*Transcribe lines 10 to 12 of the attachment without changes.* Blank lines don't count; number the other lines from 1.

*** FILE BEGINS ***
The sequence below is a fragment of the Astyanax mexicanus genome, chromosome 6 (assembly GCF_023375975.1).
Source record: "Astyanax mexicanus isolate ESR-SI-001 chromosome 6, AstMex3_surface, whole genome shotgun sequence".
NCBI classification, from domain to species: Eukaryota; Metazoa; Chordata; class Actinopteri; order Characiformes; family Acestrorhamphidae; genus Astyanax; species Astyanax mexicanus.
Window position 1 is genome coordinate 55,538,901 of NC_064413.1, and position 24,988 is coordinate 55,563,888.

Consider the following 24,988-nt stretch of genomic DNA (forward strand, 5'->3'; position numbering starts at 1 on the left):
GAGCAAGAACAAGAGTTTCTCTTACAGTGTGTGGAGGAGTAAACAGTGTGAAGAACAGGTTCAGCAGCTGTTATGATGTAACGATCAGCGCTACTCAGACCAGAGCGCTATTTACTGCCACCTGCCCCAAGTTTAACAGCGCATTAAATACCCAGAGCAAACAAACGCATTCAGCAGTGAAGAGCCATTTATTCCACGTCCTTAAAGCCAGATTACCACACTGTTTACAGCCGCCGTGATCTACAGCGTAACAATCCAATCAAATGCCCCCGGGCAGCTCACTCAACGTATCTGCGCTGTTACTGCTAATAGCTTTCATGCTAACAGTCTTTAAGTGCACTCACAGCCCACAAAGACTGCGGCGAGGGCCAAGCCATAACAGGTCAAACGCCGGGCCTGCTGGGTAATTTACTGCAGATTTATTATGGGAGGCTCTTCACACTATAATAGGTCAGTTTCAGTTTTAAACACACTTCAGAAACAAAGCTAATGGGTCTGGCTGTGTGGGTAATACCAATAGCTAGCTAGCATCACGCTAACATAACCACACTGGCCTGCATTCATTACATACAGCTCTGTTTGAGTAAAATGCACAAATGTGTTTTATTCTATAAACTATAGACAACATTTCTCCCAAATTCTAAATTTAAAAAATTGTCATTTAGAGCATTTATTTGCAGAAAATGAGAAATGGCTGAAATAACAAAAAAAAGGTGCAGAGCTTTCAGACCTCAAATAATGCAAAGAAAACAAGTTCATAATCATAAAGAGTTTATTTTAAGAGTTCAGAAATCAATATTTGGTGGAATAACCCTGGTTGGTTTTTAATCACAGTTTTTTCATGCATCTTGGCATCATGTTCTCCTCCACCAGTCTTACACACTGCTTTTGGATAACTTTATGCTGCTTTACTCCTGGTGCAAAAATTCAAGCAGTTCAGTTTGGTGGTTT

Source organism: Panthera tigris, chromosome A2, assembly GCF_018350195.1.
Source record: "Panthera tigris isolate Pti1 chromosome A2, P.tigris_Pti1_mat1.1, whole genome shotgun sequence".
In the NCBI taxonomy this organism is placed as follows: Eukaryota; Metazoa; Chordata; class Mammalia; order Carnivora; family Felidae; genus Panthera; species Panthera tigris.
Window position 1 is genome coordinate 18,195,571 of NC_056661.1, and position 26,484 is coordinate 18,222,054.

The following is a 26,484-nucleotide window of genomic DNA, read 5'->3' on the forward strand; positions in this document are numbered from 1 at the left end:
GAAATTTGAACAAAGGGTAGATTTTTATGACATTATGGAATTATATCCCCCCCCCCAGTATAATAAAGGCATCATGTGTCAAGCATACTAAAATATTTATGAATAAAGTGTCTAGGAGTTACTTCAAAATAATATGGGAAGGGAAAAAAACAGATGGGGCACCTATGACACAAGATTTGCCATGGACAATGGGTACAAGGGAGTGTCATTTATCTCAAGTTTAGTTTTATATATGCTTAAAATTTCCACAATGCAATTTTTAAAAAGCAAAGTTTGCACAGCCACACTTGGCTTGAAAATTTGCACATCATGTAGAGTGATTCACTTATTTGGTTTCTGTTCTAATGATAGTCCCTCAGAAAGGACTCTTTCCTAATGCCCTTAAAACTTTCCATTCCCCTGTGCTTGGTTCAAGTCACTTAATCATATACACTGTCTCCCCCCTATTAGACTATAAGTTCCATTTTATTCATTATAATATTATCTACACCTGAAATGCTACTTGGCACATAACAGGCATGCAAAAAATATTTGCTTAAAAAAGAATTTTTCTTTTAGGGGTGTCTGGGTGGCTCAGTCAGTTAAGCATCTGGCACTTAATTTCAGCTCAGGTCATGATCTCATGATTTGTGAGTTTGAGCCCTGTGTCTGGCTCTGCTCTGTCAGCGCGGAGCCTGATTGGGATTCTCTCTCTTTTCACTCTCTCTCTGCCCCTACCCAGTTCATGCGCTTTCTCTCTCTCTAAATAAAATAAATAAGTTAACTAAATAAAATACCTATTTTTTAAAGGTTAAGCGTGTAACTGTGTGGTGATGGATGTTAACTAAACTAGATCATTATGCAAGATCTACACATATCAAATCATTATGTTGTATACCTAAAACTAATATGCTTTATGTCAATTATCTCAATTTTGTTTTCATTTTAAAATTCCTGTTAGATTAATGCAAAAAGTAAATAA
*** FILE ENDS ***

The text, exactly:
Window position 1 is genome coordinate 18,195,571 of NC_056661.1, and position 26,484 is coordinate 18,222,054.

The following is a 26,484-nucleotide window of genomic DNA, read 5'->3' on the forward strand; positions in this document are numbered from 1 at the left end:
GAAATTTGAACAAAGGGTAGATTTTTATGACATTATGGAATTATATCCCCCCCCCCAGTATAATAAAGGCATCATGTGTCAAGCATACTAAAATATTTATGAATAAAGTGTCTAGGAGTTACTTCAAAATAATATGGGAAGGGAAAAAAACAGATGGGGCACCTATGACACAAGATTTGCCATGGACAATGGGTACAAGGGAGTGTCATTTATCTCAAGTTTAGTTTTATATATGCTTAAAATTTCCACAATGCAATTTTTAAAAAGCAAAGTTTGCACAGCCACACTTGGCTTGAAAATTTGCACATCATGTAGAGTGATTCACTTATTTGGTTTCTGTTCTAATGATAGTCCCTCAGAAAGGACTCTTTCCTAATGCCCTTAAAACTTTCCATTCCCCTGTGCTTGGTTCAAGTCACTTAATCATATACACTGTCTCCCCCCTATTAGACTATAAGTTCCATTTTATTCATTATAATATTATCTACACCTGAAATGCTACTTGGCACATAACAGGCATGCAAAAAATATTTGCTTAAAAAAGAATTTTTCTTTTAGGGGTGTCTGGGTGGCTCAGTCAGTTAAGCATCTGGCACTTAATTTCAGCTCAGGTCATGATCTCATGATTTGTGAGTTTGAGCCCTGTGTCTGGCTCTGCTCTGTCAGCGCGGAGCCTGATTGGGATTCTCTCTCTTTTCACTCTCTCTCTGCCCCTACCCAGTTCATGCGCTTTCTCTCTCTCTAAATAAAATAAATAAGTTAACTAAATAAAATACCTATTTTTTAAAGGTTAAGCGTGTAACTGTGTGGTGATGGATGTTAACTAAACTAGATCATTATGCAAGATCTACACATATCAAATCATTATGTTGTATACCTAAAACTAATATGCTTTATGTCAATTATCTCAATTTTGTTTTCATTTTAAAATTCCTGTTAGATTAATGCAAAAAGTAAATAA